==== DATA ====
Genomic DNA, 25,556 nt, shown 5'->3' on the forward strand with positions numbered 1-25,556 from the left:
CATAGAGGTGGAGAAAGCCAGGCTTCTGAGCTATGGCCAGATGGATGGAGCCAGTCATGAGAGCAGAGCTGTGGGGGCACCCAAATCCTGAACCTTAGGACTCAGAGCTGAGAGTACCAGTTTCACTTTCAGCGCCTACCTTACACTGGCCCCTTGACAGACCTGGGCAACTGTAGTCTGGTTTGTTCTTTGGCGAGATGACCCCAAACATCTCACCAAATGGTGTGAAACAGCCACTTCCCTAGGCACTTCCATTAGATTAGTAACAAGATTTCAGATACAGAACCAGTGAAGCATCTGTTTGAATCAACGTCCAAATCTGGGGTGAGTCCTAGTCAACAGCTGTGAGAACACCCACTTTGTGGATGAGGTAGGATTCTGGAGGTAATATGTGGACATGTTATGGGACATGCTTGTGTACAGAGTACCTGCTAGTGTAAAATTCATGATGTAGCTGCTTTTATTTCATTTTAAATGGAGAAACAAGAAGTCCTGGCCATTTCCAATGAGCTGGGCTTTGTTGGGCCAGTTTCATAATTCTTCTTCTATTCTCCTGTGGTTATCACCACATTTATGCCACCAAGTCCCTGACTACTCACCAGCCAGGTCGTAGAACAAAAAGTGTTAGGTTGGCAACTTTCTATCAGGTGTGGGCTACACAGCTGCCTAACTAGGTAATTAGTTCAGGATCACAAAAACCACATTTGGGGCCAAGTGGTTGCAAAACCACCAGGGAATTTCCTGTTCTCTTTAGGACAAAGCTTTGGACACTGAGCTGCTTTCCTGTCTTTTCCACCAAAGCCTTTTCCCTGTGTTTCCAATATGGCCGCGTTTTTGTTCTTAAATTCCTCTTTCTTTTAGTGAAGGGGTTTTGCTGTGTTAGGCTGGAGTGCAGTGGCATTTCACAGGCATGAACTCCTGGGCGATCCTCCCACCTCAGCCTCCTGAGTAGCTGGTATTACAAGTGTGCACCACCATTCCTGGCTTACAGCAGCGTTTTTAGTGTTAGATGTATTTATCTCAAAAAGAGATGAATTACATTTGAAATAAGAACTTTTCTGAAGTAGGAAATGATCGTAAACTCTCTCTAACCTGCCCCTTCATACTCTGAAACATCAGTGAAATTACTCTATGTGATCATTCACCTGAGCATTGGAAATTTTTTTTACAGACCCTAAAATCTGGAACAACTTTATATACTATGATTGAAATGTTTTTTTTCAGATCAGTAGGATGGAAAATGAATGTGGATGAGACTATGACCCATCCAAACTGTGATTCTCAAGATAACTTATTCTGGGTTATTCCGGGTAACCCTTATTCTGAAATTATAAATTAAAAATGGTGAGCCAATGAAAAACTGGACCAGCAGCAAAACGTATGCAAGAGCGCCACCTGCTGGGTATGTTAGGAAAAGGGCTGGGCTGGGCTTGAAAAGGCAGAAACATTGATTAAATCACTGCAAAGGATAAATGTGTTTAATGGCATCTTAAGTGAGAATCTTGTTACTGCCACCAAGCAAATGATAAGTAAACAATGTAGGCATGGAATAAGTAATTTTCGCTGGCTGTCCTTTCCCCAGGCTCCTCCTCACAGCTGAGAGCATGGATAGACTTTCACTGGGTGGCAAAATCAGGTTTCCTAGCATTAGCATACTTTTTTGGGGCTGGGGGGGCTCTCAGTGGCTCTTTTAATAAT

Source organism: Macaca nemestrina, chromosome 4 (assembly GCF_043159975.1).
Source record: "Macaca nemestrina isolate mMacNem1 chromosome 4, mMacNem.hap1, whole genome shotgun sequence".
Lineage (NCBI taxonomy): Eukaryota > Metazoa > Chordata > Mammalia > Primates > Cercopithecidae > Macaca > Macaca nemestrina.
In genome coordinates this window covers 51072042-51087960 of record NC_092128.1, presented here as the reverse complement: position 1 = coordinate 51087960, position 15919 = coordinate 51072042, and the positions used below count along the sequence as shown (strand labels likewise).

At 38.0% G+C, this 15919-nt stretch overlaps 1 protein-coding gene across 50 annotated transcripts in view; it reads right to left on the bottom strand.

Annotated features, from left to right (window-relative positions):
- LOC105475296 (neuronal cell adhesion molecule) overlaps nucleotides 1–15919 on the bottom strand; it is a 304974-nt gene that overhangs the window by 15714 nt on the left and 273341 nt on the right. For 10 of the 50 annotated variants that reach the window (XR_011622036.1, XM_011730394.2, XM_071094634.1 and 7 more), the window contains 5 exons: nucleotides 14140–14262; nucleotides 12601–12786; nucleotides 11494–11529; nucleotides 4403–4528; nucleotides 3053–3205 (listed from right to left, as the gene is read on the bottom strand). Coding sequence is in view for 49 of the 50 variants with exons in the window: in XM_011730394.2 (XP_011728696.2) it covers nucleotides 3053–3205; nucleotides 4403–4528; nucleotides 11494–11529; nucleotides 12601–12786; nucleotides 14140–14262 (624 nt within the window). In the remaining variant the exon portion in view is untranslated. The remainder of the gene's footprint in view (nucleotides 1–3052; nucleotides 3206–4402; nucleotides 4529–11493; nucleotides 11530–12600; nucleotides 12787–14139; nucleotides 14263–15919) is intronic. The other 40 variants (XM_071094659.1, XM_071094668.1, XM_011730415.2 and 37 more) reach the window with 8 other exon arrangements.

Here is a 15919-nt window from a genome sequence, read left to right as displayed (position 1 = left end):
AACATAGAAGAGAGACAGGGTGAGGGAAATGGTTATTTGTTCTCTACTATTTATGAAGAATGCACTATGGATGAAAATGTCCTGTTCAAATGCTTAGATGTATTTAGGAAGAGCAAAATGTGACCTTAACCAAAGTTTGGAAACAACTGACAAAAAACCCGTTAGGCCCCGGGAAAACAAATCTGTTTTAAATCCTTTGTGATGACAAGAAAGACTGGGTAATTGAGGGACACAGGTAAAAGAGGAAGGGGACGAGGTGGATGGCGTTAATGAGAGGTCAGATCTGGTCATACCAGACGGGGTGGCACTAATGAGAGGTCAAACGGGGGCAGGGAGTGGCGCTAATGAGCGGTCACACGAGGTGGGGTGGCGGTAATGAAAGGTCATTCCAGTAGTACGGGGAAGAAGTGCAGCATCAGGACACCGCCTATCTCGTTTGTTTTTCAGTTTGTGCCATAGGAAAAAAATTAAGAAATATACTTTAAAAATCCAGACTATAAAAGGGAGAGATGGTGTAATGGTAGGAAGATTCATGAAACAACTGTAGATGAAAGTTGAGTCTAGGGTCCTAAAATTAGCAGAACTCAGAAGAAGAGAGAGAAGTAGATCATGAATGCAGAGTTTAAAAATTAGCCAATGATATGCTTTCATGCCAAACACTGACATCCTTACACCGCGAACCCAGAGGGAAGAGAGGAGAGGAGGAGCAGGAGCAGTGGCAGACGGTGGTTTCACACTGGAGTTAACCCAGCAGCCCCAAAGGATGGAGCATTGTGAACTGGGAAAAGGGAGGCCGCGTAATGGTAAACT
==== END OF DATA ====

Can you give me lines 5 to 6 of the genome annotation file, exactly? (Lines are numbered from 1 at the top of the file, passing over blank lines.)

Lineage (NCBI taxonomy): Eukaryota > Metazoa > Chordata > Mammalia > Primates > Cercopithecidae > Macaca > Macaca nemestrina.
In genome coordinates this window covers 51072042-51087960 of record NC_092128.1, presented here as the reverse complement: position 1 = coordinate 51087960, position 15919 = coordinate 51072042, and the positions used below count along the sequence as shown (strand labels likewise).